“For the opening of Sarah Lucas’ exhibition at the Kunstverein in Hamburg, he performed in the gallery around her very rude, very physical, very sexual sculptures. That’s a subject matter they’ve both shared – to the extent that Sarah designed the sets and props for one of his performances at the Barbican. Sarah has two rooms, one of which includes a concrete cast of Michael’s body sitting on the toilet. I remember that collaboration very well. That was around the time that Michael was helping her make sculptures and I think she couldn’t resist casting him as well.
“I love his sense of rebellion and find it very inspiring to question everything, to bend the rules, to transgress as much as you can. We need artists to show us different ways of thinking and imagining. Michael is a magician; he does all of that.”
Silke Otto Knapp
Originally from Germany, Silke Otto-Knapp is a painter who has lived and worked in London, Vienna, and now Los Angeles. She has exhibited at the Berkeley Art Museum/Pacific Film Archive; Greengrassi, London; Gavin Brown’s Enterprise, New York; and Tate Britain, London.
“Michael and I had mutual friends when I first moved to London in the 90s, and were in each other’s orbits. I went to see current/SEE at the Roundhouse and had never experienced anything like it before. There was something about the physicality: the movement in relationship to the music – it doesn’t completely surrender to the music, it resists it as well. You have this incredible physical experience as a viewer but at the same time there is an analytical distance. His work felt relevant to my life and what I was thinking about in my own work – questions I had for myself as an artist, which I had never seen in that way before.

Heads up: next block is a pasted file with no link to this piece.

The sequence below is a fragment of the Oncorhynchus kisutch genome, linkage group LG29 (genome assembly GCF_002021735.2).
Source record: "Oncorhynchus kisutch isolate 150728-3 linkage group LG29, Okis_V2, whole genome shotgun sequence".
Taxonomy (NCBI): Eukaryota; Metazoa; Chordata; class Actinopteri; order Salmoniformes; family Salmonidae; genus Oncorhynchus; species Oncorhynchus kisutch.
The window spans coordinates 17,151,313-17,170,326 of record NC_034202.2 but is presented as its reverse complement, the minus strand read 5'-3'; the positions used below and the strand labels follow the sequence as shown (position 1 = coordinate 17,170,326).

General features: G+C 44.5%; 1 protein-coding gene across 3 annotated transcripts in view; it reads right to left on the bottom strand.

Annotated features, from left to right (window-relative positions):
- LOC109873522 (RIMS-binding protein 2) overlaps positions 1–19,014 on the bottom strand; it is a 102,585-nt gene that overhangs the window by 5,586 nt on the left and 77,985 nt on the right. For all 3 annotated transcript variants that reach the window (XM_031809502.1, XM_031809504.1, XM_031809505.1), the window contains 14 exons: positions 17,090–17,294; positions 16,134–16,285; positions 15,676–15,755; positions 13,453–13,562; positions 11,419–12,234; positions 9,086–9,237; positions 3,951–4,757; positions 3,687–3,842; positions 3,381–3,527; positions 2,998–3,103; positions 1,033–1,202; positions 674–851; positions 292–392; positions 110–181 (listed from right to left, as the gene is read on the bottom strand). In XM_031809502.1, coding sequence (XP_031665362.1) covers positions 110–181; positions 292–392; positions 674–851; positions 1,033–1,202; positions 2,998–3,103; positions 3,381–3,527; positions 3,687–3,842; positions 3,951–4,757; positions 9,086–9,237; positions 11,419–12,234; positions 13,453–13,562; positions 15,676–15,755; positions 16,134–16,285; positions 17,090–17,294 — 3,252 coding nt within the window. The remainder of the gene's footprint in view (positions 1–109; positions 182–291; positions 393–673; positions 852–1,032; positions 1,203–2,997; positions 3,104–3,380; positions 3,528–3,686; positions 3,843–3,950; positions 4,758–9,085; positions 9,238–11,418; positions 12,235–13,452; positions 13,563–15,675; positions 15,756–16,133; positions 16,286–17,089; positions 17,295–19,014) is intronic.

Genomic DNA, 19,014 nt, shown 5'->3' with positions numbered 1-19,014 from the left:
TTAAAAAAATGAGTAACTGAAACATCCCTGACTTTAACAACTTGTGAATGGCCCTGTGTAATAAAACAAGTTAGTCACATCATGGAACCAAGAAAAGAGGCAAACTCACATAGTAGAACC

“I think his work has evolved; there are motifs and continuity but there is a rigorous disciplined form that has its own language in relationship to the reality of the world we live in. I don’t think there is anything backwards-looking, romanticising or sentimental about the work – it’s about creating an experience that has intensity in the moment but at the same time the space to reflect on it. That’s important for a work of art – not to be subsumed by the moment in time but to be open to it and addressing it. He’s such a unique voice.”
Elizabeth Peyton is an artist based in New York and Berlin who works primarily in painting, drawing and printmaking. Peyton has painted several portraits of Michael Clark since 2005. Her work is held in the permanent collections of the Museum of Modern Art, New York; Whitney Museum of American Art, New York; and San Francisco Museum of Modern Art, among others.
“I met Michael somewhere in the 90s. I got to know him more as I was getting to know his work. His work was electrifying – total sensory everything. I love that he can make punk classic and the classical, punk. There is a collapse of time: while everything feels so contemporary, it’s rooted in early modern culture.
“In the early 2000s he sat for me a number of times in New York City. When in London, I’d see him – sometimes going to rehearsals, always going to the Barbican. Michael has an interior imagination made of steel – but ever flowing – he makes connections between things that to others may seem disparate but to him come together heightened, raised, given new beauty.”
“Michael has inspired me in what is possible – how to create – from a desire in the mind to a huge complex performance. He has brilliant ideas that he turns into huge experiences. Watching him work with his dancers expanding certain pieces over a length of time is inspiring. Once Michael made a dance for the opening of my show at The Whitechapel. With colour and movement he made a response to the pictures. It’s something I will never forget.”
Michael Clark: Cosmic Dancer is on view at the Barbican, London, until January 3, 2021. The accompanying catalogue is published by Prestel.